Akira Kurosawa is easily one of the most influential filmmakers of all time, but he’s had a particular sway on those making Star Wars films. We’ve talked about so many of his movies in this column before, ranging from The Hidden Fortress all the way up to Kagemusha and a number of stops in between, that it’s no wonder that J.J. Abrams found inspiration from Kurosawa when he set to work on The Force Awakens. According to an interview with Empire magazine, Abrams studied today’s film, Kurosawa’s 1962 crime drama High and Low, for its “unbelievable scene choreography and composition.”
Although Kurosawa is known primarily for his samurai films, he was an incredible director of noir and crime films set in post-war Japan, as well. This isn’t even the first of these that influenced Star Wars, as we’ve already explored how his noir film Stray Dog influenced one of the best episodes of The Clone Wars. It was definitely wise for Abrams to looks to Kurosawa for visual inspiration — no one knew where to put the camera better than Kurosawa.
High and Low tells the story of a shoemaker named Gondo, played by Toshiro Mifune, as he’s jockeying for control of the company he’s worked at for 30 years. Just as he’s able to put the money together to take control of his company, his son is kidnapped. He must choose between buying control of the company and paying the ransom. An easy choice, right? Well, as he tells the kidnapper that he’ll pay, his son enters the room. They mistake the kidnapper as a prank caller until they realize that the kidnapper took his son’s best friend, the son of his chauffeur. The chauffeur is a penniless man and begs Gondo to pay the ransom anyway. The film is a stunning morality play that explores the lengths fathers go to in order to protect their sons. It plays out both as a crime drama as the police work to apprehend the kidnapper and a descent into despair as this kidnap attempt financially ruins Gondo.
Abrams wasted no time in taking cues from High and Low. High and Low’s opening shot, of Toshiro Mifune darkened in the frame and staring out of a window, is instantly reminiscent of Kylo Ren watching the initial firing of Starkiller Base. In fact, the hues of pink reflection in Kylo Ren’s mask might even echo Kurosawa’s spare use of color in this otherwise black and white film.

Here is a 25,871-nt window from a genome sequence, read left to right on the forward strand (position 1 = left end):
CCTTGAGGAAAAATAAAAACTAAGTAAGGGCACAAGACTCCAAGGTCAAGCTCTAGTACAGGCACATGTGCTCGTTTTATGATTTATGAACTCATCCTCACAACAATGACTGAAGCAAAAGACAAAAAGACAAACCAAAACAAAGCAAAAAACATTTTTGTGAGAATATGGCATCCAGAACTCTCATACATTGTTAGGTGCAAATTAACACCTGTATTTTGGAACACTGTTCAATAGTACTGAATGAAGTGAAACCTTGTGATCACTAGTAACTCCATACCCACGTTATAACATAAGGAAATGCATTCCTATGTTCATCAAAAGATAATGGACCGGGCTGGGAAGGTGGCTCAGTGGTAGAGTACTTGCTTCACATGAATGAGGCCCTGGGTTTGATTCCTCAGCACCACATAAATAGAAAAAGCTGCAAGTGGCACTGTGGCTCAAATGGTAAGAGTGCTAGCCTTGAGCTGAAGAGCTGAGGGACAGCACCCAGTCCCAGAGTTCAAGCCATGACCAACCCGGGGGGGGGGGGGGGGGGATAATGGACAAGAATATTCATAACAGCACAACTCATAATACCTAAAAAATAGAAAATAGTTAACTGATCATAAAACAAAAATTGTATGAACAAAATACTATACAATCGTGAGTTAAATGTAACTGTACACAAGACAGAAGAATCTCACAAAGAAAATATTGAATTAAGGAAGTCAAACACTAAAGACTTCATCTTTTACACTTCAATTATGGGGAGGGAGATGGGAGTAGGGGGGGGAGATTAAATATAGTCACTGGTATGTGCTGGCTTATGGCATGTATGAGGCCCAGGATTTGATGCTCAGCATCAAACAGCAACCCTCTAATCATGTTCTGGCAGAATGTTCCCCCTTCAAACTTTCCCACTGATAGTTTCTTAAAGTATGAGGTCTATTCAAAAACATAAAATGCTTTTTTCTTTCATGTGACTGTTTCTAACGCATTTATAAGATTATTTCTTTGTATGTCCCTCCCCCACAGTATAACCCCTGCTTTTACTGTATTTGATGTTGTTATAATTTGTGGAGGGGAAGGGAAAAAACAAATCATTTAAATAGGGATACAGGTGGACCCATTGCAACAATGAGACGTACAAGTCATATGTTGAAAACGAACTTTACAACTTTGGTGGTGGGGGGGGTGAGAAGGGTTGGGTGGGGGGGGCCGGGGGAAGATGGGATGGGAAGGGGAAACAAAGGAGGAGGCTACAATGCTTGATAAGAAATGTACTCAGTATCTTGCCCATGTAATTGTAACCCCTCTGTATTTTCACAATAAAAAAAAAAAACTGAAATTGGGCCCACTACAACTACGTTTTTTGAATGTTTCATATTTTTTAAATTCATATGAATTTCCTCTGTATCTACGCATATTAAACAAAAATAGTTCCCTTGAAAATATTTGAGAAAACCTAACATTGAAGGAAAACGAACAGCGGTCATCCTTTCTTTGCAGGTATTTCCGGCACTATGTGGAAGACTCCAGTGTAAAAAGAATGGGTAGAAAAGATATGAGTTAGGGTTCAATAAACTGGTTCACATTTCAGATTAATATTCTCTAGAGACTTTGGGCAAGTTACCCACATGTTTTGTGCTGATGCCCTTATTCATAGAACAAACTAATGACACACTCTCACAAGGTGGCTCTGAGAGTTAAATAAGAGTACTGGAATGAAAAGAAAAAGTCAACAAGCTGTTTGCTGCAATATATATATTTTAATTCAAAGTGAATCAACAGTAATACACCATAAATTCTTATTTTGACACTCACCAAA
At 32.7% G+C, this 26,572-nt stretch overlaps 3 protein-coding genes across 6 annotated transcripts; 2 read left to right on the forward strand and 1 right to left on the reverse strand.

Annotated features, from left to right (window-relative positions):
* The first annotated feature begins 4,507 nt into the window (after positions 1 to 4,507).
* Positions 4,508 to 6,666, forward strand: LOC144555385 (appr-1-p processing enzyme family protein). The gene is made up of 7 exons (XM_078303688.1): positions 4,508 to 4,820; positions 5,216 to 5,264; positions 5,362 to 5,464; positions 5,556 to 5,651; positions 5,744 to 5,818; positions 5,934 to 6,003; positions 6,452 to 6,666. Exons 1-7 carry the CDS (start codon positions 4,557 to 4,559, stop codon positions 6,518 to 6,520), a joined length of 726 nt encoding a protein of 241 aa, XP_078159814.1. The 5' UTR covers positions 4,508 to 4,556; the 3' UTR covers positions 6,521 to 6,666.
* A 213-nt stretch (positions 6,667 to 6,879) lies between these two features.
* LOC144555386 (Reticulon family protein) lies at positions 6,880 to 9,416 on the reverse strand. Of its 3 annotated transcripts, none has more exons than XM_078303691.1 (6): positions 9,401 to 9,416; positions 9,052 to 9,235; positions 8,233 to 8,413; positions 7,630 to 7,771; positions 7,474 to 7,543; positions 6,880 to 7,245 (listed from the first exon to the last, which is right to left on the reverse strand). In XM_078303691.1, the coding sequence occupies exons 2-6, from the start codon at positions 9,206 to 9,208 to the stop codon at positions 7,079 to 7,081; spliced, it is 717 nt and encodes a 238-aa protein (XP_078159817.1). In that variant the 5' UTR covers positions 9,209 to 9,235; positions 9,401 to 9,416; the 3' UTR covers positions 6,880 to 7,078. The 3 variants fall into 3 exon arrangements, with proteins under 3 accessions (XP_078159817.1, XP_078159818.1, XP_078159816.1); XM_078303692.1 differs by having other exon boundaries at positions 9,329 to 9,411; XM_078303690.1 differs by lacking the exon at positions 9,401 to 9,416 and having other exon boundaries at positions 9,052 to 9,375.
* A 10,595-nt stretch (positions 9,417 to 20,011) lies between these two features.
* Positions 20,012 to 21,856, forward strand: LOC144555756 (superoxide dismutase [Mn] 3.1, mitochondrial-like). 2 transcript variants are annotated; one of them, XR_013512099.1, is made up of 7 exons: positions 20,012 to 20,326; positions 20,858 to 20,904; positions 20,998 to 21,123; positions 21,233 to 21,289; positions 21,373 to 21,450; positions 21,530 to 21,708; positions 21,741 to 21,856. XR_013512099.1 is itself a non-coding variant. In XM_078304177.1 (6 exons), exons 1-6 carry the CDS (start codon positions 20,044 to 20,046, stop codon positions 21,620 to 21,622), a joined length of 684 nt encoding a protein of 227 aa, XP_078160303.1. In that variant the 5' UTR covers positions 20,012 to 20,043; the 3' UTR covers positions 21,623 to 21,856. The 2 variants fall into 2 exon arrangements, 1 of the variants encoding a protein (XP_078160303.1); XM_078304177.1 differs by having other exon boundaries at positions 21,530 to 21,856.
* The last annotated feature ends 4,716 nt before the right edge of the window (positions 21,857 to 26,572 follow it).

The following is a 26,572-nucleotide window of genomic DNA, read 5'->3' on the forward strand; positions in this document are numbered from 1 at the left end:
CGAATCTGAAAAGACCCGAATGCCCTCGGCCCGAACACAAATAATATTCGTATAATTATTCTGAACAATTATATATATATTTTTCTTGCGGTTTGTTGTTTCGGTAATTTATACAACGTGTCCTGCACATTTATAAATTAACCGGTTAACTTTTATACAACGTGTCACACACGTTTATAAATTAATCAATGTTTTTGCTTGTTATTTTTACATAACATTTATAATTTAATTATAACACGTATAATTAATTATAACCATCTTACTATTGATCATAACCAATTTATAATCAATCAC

The impressive way Kurosaswa stages scenes, as Abrams mentioned in the Empire interview, brings with it a quiet intensity. Scenes full of people talking and waiting for a phone call in High and Low carry a weight and urgency to them that perhaps inspired Abrams in The Force Awakens, from Han’s first conversations with Rey and Finn aboard the Falcon to the expository scenes in Maz’s castle. Scenes in both films where people do nothing but talk still feel as intense as any of the biggest action sequences.
Aside from the visual staging of the shots and sequences, many parallels in theme and character could be drawn between the two films. First, obviously, are the themes of parents and children. What sacrifices do we owe our children and what sacrifices do we make for the children of the galaxy? It’s something that plagues Mifune’s character through High and Low, and the price we pay to save our children is the ultimate point of Han Solo’s entire arc in The Force Awakens.
Kylo Ren also shares similarities in both Mifune’s Gondo and the kidnapper himself. In many scenes, there’s a defiant stillness to Gondo that you can see in Kylo Ren. In much of the early scenes in The Force Awakens, he’s masked, giving him a poker face equal to that of Mifune’s. He also matches that stillness, like a cat waiting to pounce his prey if provoked. But in the kidnapper in High and Low, there’s a raw, untamed emotion that comes out in the scenes of his desperation. The helpless emotion bears a striking similarity to Kylo Ren’s outbursts when he’s working to tap into the dark side of the Force against the light.
At a press conference for The Force Awakens, Lawrence Kasdan said of the writing of the film, “All the movies of Akira Kurosawa have influenced me throughout my career. That’s because he was sort of the Shakespeare of cinema. He did comedies, he did action films, he did Shakespearian drama, and all of life is contained in each one of his films.” That is certainly true of High and Low. It’s a masterpiece worthy of the “Shakespeare of cinema.” It’s an intense film, assembled like the fine puzzle and worthy of your attention.
For those interested in watching the film with the family, it’s never been rated in the United States, but it got a rating of 12 in the UK. There are scenes of mild drug use and intense situations. I was able to take my son to see this on the big screen and, although he said he would have preferred a samurai offering from Kurosawa, he enjoyed it well enough. As for me, it’s one of my favorite Kurosawa pictures; the Japanese equivalent of a Hitchcock film.
Availability: High and Low is widely available on DVD and Blu-ray and for a modest rental fee on most streaming video services.